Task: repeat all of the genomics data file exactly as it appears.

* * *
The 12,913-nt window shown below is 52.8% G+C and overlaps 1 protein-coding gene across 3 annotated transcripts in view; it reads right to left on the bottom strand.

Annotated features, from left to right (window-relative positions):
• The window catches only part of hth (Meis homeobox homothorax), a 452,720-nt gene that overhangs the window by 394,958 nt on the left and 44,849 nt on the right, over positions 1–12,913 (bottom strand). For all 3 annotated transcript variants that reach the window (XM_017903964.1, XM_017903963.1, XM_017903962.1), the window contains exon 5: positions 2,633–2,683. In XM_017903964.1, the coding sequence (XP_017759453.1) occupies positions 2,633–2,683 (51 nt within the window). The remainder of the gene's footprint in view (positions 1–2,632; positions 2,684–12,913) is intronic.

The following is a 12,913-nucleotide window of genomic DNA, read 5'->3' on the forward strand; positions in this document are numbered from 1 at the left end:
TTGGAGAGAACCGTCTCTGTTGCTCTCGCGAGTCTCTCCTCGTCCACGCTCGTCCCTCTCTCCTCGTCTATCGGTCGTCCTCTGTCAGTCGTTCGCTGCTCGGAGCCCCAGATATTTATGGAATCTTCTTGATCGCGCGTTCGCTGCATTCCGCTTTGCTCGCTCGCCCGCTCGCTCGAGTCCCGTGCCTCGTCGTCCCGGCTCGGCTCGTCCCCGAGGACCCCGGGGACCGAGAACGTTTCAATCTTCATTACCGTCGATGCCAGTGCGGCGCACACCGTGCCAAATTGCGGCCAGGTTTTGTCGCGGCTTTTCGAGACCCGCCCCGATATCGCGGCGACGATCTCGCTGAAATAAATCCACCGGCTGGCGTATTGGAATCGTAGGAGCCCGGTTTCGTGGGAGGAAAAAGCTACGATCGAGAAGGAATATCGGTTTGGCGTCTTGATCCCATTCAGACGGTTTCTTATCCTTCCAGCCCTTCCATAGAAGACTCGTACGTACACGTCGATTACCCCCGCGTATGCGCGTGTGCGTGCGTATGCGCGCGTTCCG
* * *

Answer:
The 12,913-nt window shown below is 52.8% G+C and overlaps 1 protein-coding gene across 3 annotated transcripts in view; it reads right to left on the bottom strand.

Annotated features, from left to right (window-relative positions):
• The window catches only part of hth (Meis homeobox homothorax), a 452,720-nt gene that overhangs the window by 394,958 nt on the left and 44,849 nt on the right, over positions 1–12,913 (bottom strand). For all 3 annotated transcript variants that reach the window (XM_017903964.1, XM_017903963.1, XM_017903962.1), the window contains exon 5: positions 2,633–2,683. In XM_017903964.1, the coding sequence (XP_017759453.1) occupies positions 2,633–2,683 (51 nt within the window). The remainder of the gene's footprint in view (positions 1–2,632; positions 2,684–12,913) is intronic.

The following is a 12,913-nucleotide window of genomic DNA, read 5'->3' on the forward strand; positions in this document are numbered from 1 at the left end:
TTGGAGAGAACCGTCTCTGTTGCTCTCGCGAGTCTCTCCTCGTCCACGCTCGTCCCTCTCTCCTCGTCTATCGGTCGTCCTCTGTCAGTCGTTCGCTGCTCGGAGCCCCAGATATTTATGGAATCTTCTTGATCGCGCGTTCGCTGCATTCCGCTTTGCTCGCTCGCCCGCTCGCTCGAGTCCCGTGCCTCGTCGTCCCGGCTCGGCTCGTCCCCGAGGACCCCGGGGACCGAGAACGTTTCAATCTTCATTACCGTCGATGCCAGTGCGGCGCACACCGTGCCAAATTGCGGCCAGGTTTTGTCGCGGCTTTTCGAGACCCGCCCCGATATCGCGGCGACGATCTCGCTGAAATAAATCCACCGGCTGGCGTATTGGAATCGTAGGAGCCCGGTTTCGTGGGAGGAAAAAGCTACGATCGAGAAGGAATATCGGTTTGGCGTCTTGATCCCATTCAGACGGTTTCTTATCCTTCCAGCCCTTCCATAGAAGACTCGTACGTACACGTCGATTACCCCCGCGTATGCGCGTGTGCGTGCGTATGCGCGCGTTCCG